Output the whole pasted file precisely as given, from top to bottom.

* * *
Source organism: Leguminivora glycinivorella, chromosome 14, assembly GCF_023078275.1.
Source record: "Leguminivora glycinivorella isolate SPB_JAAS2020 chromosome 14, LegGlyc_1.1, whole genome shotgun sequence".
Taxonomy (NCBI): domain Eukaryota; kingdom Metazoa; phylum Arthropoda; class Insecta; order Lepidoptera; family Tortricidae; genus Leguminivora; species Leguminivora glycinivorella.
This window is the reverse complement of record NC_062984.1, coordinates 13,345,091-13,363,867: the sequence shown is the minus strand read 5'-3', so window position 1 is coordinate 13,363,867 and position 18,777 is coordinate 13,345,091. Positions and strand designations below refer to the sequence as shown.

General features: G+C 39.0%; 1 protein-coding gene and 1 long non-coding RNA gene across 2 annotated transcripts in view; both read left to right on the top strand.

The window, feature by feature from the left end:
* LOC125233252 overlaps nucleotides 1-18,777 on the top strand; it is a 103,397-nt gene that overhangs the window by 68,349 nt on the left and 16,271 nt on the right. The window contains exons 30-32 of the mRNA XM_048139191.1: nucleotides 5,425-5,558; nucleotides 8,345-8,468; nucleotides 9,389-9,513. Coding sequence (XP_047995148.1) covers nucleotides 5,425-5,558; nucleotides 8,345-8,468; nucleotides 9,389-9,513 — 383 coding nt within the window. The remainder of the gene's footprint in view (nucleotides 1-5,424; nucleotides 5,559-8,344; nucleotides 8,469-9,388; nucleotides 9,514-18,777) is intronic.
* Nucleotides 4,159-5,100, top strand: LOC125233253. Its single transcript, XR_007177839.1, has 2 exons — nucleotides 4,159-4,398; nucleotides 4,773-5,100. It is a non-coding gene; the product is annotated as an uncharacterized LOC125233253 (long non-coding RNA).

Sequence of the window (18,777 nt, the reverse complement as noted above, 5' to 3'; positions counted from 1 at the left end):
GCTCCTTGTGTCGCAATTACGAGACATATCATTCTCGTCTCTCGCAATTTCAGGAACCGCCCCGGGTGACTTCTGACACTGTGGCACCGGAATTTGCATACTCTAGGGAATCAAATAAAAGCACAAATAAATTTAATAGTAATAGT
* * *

Source organism: Leguminivora glycinivorella, chromosome 14, assembly GCF_023078275.1.
Source record: "Leguminivora glycinivorella isolate SPB_JAAS2020 chromosome 14, LegGlyc_1.1, whole genome shotgun sequence".
Taxonomy (NCBI): domain Eukaryota; kingdom Metazoa; phylum Arthropoda; class Insecta; order Lepidoptera; family Tortricidae; genus Leguminivora; species Leguminivora glycinivorella.
This window is the reverse complement of record NC_062984.1, coordinates 13,345,091-13,363,867: the sequence shown is the minus strand read 5'-3', so window position 1 is coordinate 13,363,867 and position 18,777 is coordinate 13,345,091. Positions and strand designations below refer to the sequence as shown.

General features: G+C 39.0%; 1 protein-coding gene and 1 long non-coding RNA gene across 2 annotated transcripts in view; both read left to right on the top strand.

The window, feature by feature from the left end:
* LOC125233252 overlaps nucleotides 1-18,777 on the top strand; it is a 103,397-nt gene that overhangs the window by 68,349 nt on the left and 16,271 nt on the right. The window contains exons 30-32 of the mRNA XM_048139191.1: nucleotides 5,425-5,558; nucleotides 8,345-8,468; nucleotides 9,389-9,513. Coding sequence (XP_047995148.1) covers nucleotides 5,425-5,558; nucleotides 8,345-8,468; nucleotides 9,389-9,513 — 383 coding nt within the window. The remainder of the gene's footprint in view (nucleotides 1-5,424; nucleotides 5,559-8,344; nucleotides 8,469-9,388; nucleotides 9,514-18,777) is intronic.
* Nucleotides 4,159-5,100, top strand: LOC125233253. Its single transcript, XR_007177839.1, has 2 exons — nucleotides 4,159-4,398; nucleotides 4,773-5,100. It is a non-coding gene; the product is annotated as an uncharacterized LOC125233253 (long non-coding RNA).

Sequence of the window (18,777 nt, the reverse complement as noted above, 5' to 3'; positions counted from 1 at the left end):
GCTCCTTGTGTCGCAATTACGAGACATATCATTCTCGTCTCTCGCAATTTCAGGAACCGCCCCGGGTGACTTCTGACACTGTGGCACCGGAATTTGCATACTCTAGGGAATCAAATAAAAGCACAAATAAATTTAATAGTAATAGT